Liaoning 1

Both as a courtesy and to comply with copyright law, please remember to credit IDEA for direct or indirect use of samples.  IDEA is a free resource; please consider supporting us.


BIOGRAPHICAL INFORMATION

AGE: 19

DATE OF BIRTH (DD/MM/YYYY): 18/10/1991

PLACE OF BIRTH: N/A

GENDER: female

ETHNICITY: Han Chinese

OCCUPATION: student

EDUCATION: At the time of the recording, the subject was in her first year at university.

AREA(S) OF RESIDENCE OUTSIDE REPRESENTATIVE REGION FOR LONGER THAN SIX MONTHS:

Subject came to live in Suzhou, Jiangsu, seven months before the date of the recording.

OTHER INFLUENCES ON SPEECH:

There are few other influences. She had no native English-speaking teachers at school and had never been outside her hometown until she came to university in Suzhou seven months ago. She does appear, however, to watch foreign movies and listen to English songs quite frequently, and these may have had some influence. Also, she is an English major but still has had limited exposure to native English-speaking teachers.

The text used in our recordings of scripted speech can be found by clicking here.

RECORDED BY: Bill McCann

DATE OF RECORDING (DD/MM/YYYY): 06/04/2011

PHONETIC TRANSCRIPTION OF SCRIPTED SPEECH: N/A

TRANSCRIBED BY: N/A

DATE OF TRANSCRIPTION (DD/MM/YYYY): N/A

ORTHOGRAPHIC TRANSCRIPTION OF UNSCRIPTED SPEECH:

My hometown is located in the northeast of China, Liaoning Province. I love my hometown forever. There are three members in my family: my father, mother and I. I have a beautiful childhood because my parents never press me to do anything. I regard my father as my best(a) friend, and he is the most respons- (ah) respectable person in my life. When I feel despair, he always provides me mental support. I hope that he can be proud of me. I will take pains to make a good life for my parents in the near future.

TRANSCRIBED BY: Bill McCann

DATE OF TRANSCRIPTION (DD/MM/YYYY): 06/04/2011

PHONETIC TRANSCRIPTION OF UNSCRIPTED SPEECH: N/A

TRANSCRIBED BY: N/A

DATE OF TRANSCRIPTION (DD/MM/YYYY): N/A

SCHOLARLY COMMENTARY:

Short readings from the analects of Confucius

The subject now goes on to read the following abstracts from the Analects of Confucius in her own Northeastern dialect of Mandarin. This dialect is spoken in most of Liaoning and is closely related to Standard Mandarin (Putonghua) with generally little variation in lexicon; there are very few tonal changes. The accent is distinctive of the northern Mandarin group, and a comparison with the reading in the Jiangsu 7 sample illustrates the distinguishing features quite nicely. A reading in Putonghua (Mandarin) can be heard on theJiangsu7 sample; notice, for example, the rolled /r/ in the northern dialect.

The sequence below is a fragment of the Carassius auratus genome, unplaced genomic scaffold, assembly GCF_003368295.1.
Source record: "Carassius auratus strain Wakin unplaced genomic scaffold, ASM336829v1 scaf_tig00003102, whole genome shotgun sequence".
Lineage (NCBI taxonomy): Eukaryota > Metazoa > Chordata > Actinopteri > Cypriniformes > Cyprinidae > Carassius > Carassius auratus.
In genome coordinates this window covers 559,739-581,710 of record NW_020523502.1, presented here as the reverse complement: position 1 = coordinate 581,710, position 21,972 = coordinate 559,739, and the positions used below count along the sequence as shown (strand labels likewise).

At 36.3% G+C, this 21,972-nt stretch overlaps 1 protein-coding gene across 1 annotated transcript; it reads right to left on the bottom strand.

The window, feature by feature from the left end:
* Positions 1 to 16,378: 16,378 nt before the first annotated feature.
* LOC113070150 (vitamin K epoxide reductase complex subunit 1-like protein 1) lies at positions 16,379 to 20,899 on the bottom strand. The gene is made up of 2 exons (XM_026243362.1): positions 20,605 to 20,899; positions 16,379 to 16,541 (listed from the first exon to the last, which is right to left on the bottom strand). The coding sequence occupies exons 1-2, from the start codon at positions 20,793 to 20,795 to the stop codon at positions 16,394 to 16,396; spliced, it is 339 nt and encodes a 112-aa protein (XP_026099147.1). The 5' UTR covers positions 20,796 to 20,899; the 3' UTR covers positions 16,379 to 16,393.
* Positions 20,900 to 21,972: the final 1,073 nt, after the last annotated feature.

KEY: A = Mandarin (Simplified); B = Mandarin (Pingyin); C = Dialect (Pingyin); D = English.

孔子: 论语 – Kǒng zǐ : lún yǔ – Kon zi:leng yu – Confucius: Lun Yu

學而第一 – xué ér dì yī – Xué ér dì yī – Chapter One

A: 1-1:-  子曰: 學而時習之、不亦說乎。

B: yī-yī :-  zǐ yuē: xué ér shí xí zhī, bù yì yuè hū.

C: yī-yī :-  zǐ yuē: xué ér shí xí zhī, bù yì yuè hū.

D: 1-1:-  The Master said: Is it not pleasure to learn, and practice what is learned time and again?

A: 1-2:- 有朋自遠方來、不亦樂乎。

B: yī-èr:-  yǒu péng zì yuǎn fāng lái, bù yì lè hū.

C: yī-èr:-  yǒu péng zì yuǎn fāng lái, bù yì lè hū.

D: 1-2:-  Is it not happiness to have friends coming from distant places?

A: 1-3:-  人不知而不慍、不亦君子乎。

B: yī-sān:  rén bù zhī ér bù yùn, bù yì jūn zi hū.

C: yī-sān:  rén bù zhī ér bù yùn, bù yì jūn zi hū.

D: 1-3:-  Is it not virtue for a man to feel no discomposure when others take no note of him?

為政第二 – wéi zhèng dì èr – wéi zhèng dì ér – Chapter two

A: 2-2:-  子曰:「詩三百,一言以蔽之,曰:『思無邪』。

B: èr-èr:- zǐ yuē: shī sān bǎi, yī yán yǐ bì zhī , yuē: sī wú xié.

C: èr-èr:-  zǐ yuē: shī sān bǎi, yī yán yǐ bì zhī , yuē: sī wú xié.

D: 2-2:-  The Master said: In the Book of Odes there are three hundred poems, but they may be summarized in a single sentence: Think no evil.

A: 2-7:-  子游問孝。子曰:今之孝者,是謂能養。至於犬馬,皆能有養;不敬, 何 以別乎。

B: èr-qī:-  zǐ yóu wèn xiào. zǐ yuē: jīn zhī xiào zhě, shì wèi néng yǎng. zhì wū quǎn mǎ, jiē néng yǒu yǎng; bù jìng, hé yǐ bié hū.

C: : èr-qī:-  zǐ yóu wèn xiào. zǐ yuē: jīn zhī xiào zhě, shì wèi néng yǎng. zhì wū quǎn mǎ, jiē néng yǒu yǎng; bù jìng, hé yǐ bié hū.